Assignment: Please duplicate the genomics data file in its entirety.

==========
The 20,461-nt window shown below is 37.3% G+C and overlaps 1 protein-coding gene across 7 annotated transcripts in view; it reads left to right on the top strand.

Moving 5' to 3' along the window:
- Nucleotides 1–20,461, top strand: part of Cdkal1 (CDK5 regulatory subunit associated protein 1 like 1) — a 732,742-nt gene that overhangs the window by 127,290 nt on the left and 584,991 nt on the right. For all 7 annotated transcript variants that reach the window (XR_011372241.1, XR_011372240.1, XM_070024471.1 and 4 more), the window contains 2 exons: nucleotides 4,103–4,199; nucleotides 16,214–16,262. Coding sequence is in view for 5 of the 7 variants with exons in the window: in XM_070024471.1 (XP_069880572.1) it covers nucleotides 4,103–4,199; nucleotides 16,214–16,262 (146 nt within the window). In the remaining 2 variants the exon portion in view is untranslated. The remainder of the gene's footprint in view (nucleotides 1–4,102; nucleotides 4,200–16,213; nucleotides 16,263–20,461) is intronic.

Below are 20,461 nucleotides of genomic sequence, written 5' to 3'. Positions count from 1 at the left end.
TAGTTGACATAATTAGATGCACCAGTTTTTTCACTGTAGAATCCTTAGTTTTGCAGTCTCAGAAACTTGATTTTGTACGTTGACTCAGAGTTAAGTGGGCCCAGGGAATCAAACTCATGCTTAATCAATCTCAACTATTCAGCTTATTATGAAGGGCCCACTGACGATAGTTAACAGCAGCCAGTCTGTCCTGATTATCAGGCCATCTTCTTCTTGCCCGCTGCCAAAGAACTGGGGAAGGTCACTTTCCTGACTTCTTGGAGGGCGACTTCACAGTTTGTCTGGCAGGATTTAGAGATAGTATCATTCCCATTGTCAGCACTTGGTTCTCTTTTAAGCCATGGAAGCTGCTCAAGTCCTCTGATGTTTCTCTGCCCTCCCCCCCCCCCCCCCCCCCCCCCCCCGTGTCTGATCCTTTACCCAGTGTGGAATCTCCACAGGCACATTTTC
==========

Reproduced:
The 20,461-nt window shown below is 37.3% G+C and overlaps 1 protein-coding gene across 7 annotated transcripts in view; it reads left to right on the top strand.

Moving 5' to 3' along the window:
- Nucleotides 1–20,461, top strand: part of Cdkal1 (CDK5 regulatory subunit associated protein 1 like 1) — a 732,742-nt gene that overhangs the window by 127,290 nt on the left and 584,991 nt on the right. For all 7 annotated transcript variants that reach the window (XR_011372241.1, XR_011372240.1, XM_070024471.1 and 4 more), the window contains 2 exons: nucleotides 4,103–4,199; nucleotides 16,214–16,262. Coding sequence is in view for 5 of the 7 variants with exons in the window: in XM_070024471.1 (XP_069880572.1) it covers nucleotides 4,103–4,199; nucleotides 16,214–16,262 (146 nt within the window). In the remaining 2 variants the exon portion in view is untranslated. The remainder of the gene's footprint in view (nucleotides 1–4,102; nucleotides 4,200–16,213; nucleotides 16,263–20,461) is intronic.

Below are 20,461 nucleotides of genomic sequence, written 5' to 3'. Positions count from 1 at the left end.
TAGTTGACATAATTAGATGCACCAGTTTTTTCACTGTAGAATCCTTAGTTTTGCAGTCTCAGAAACTTGATTTTGTACGTTGACTCAGAGTTAAGTGGGCCCAGGGAATCAAACTCATGCTTAATCAATCTCAACTATTCAGCTTATTATGAAGGGCCCACTGACGATAGTTAACAGCAGCCAGTCTGTCCTGATTATCAGGCCATCTTCTTCTTGCCCGCTGCCAAAGAACTGGGGAAGGTCACTTTCCTGACTTCTTGGAGGGCGACTTCACAGTTTGTCTGGCAGGATTTAGAGATAGTATCATTCCCATTGTCAGCACTTGGTTCTCTTTTAAGCCATGGAAGCTGCTCAAGTCCTCTGATGTTTCTCTGCCCTCCCCCCCCCCCCCCCCCCCCCCCCCCGTGTCTGATCCTTTACCCAGTGTGGAATCTCCACAGGCACATTTTC